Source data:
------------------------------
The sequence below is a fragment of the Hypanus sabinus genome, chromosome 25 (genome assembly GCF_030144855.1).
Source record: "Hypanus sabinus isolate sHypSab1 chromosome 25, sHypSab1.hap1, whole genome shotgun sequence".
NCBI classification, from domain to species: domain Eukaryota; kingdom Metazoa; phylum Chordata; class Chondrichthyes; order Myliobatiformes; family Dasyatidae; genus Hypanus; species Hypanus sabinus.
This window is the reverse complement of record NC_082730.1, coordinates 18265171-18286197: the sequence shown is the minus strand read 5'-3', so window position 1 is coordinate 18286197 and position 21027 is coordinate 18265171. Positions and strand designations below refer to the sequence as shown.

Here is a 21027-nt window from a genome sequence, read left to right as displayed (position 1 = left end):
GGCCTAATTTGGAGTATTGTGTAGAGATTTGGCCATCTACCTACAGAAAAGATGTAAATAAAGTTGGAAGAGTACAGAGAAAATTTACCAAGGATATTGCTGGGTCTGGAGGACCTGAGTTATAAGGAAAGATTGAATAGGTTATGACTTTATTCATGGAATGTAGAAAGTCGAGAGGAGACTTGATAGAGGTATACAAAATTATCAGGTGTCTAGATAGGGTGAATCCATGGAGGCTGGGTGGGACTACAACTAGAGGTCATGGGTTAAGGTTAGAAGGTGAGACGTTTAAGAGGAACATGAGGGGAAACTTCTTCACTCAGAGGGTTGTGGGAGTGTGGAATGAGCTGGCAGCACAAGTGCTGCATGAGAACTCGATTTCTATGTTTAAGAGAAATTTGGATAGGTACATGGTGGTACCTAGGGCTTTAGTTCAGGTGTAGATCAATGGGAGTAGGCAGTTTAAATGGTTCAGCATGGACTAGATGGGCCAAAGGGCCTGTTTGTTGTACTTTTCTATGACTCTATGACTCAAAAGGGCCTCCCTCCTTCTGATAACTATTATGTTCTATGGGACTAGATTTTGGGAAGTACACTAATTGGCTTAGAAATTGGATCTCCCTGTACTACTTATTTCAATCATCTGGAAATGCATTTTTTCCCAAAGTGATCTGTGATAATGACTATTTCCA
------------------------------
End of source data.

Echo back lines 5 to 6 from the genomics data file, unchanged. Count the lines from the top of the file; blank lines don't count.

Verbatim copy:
Here is a 21027-nt window from a genome sequence, read left to right as displayed (position 1 = left end):
GGCCTAATTTGGAGTATTGTGTAGAGATTTGGCCATCTACCTACAGAAAAGATGTAAATAAAGTTGGAAGAGTACAGAGAAAATTTACCAAGGATATTGCTGGGTCTGGAGGACCTGAGTTATAAGGAAAGATTGAATAGGTTATGACTTTATTCATGGAATGTAGAAAGTCGAGAGGAGACTTGATAGAGGTATACAAAATTATCAGGTGTCTAGATAGGGTGAATCCATGGAGGCTGGGTGGGACTACAACTAGAGGTCATGGGTTAAGGTTAGAAGGTGAGACGTTTAAGAGGAACATGAGGGGAAACTTCTTCACTCAGAGGGTTGTGGGAGTGTGGAATGAGCTGGCAGCACAAGTGCTGCATGAGAACTCGATTTCTATGTTTAAGAGAAATTTGGATAGGTACATGGTGGTACCTAGGGCTTTAGTTCAGGTGTAGATCAATGGGAGTAGGCAGTTTAAATGGTTCAGCATGGACTAGATGGGCCAAAGGGCCTGTTTGTTGTACTTTTCTATGACTCTATGACTCAAAAGGGCCTCCCTCCTTCTGATAACTATTATGTTCTATGGGACTAGATTTTGGGAAGTACACTAATTGGCTTAGAAATTGGATCTCCCTGTACTACTTATTTCAATCATCTGGAAATGCATTTTTTCCCAAAGTGATCTGTGATAATGACTATTTCCA